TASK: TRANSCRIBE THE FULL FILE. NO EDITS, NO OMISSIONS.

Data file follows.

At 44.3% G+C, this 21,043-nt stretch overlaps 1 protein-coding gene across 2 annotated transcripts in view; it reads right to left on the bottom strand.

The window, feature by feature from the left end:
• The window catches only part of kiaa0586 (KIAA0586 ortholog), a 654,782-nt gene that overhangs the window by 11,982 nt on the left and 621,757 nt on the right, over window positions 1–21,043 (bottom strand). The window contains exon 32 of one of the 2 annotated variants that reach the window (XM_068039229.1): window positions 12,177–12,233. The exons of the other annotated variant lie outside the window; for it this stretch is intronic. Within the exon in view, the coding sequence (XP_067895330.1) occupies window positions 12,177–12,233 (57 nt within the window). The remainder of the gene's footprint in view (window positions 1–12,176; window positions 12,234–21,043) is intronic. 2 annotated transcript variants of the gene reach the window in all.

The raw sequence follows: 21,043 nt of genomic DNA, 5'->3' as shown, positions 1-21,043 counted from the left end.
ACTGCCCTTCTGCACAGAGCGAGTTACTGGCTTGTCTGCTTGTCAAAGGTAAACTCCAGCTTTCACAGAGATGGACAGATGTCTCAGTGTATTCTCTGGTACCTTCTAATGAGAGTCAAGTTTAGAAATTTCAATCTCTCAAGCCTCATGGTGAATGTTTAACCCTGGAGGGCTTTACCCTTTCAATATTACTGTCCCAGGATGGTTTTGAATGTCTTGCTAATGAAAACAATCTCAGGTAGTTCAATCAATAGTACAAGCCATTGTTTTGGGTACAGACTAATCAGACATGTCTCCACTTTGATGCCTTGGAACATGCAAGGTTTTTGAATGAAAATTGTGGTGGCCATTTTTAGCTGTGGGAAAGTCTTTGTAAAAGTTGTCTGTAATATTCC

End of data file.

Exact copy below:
At 44.3% G+C, this 21,043-nt stretch overlaps 1 protein-coding gene across 2 annotated transcripts in view; it reads right to left on the bottom strand.

The window, feature by feature from the left end:
• The window catches only part of kiaa0586 (KIAA0586 ortholog), a 654,782-nt gene that overhangs the window by 11,982 nt on the left and 621,757 nt on the right, over window positions 1–21,043 (bottom strand). The window contains exon 32 of one of the 2 annotated variants that reach the window (XM_068039229.1): window positions 12,177–12,233. The exons of the other annotated variant lie outside the window; for it this stretch is intronic. Within the exon in view, the coding sequence (XP_067895330.1) occupies window positions 12,177–12,233 (57 nt within the window). The remainder of the gene's footprint in view (window positions 1–12,176; window positions 12,234–21,043) is intronic. 2 annotated transcript variants of the gene reach the window in all.

The raw sequence follows: 21,043 nt of genomic DNA, 5'->3' as shown, positions 1-21,043 counted from the left end.
ACTGCCCTTCTGCACAGAGCGAGTTACTGGCTTGTCTGCTTGTCAAAGGTAAACTCCAGCTTTCACAGAGATGGACAGATGTCTCAGTGTATTCTCTGGTACCTTCTAATGAGAGTCAAGTTTAGAAATTTCAATCTCTCAAGCCTCATGGTGAATGTTTAACCCTGGAGGGCTTTACCCTTTCAATATTACTGTCCCAGGATGGTTTTGAATGTCTTGCTAATGAAAACAATCTCAGGTAGTTCAATCAATAGTACAAGCCATTGTTTTGGGTACAGACTAATCAGACATGTCTCCACTTTGATGCCTTGGAACATGCAAGGTTTTTGAATGAAAATTGTGGTGGCCATTTTTAGCTGTGGGAAAGTCTTTGTAAAAGTTGTCTGTAATATTCC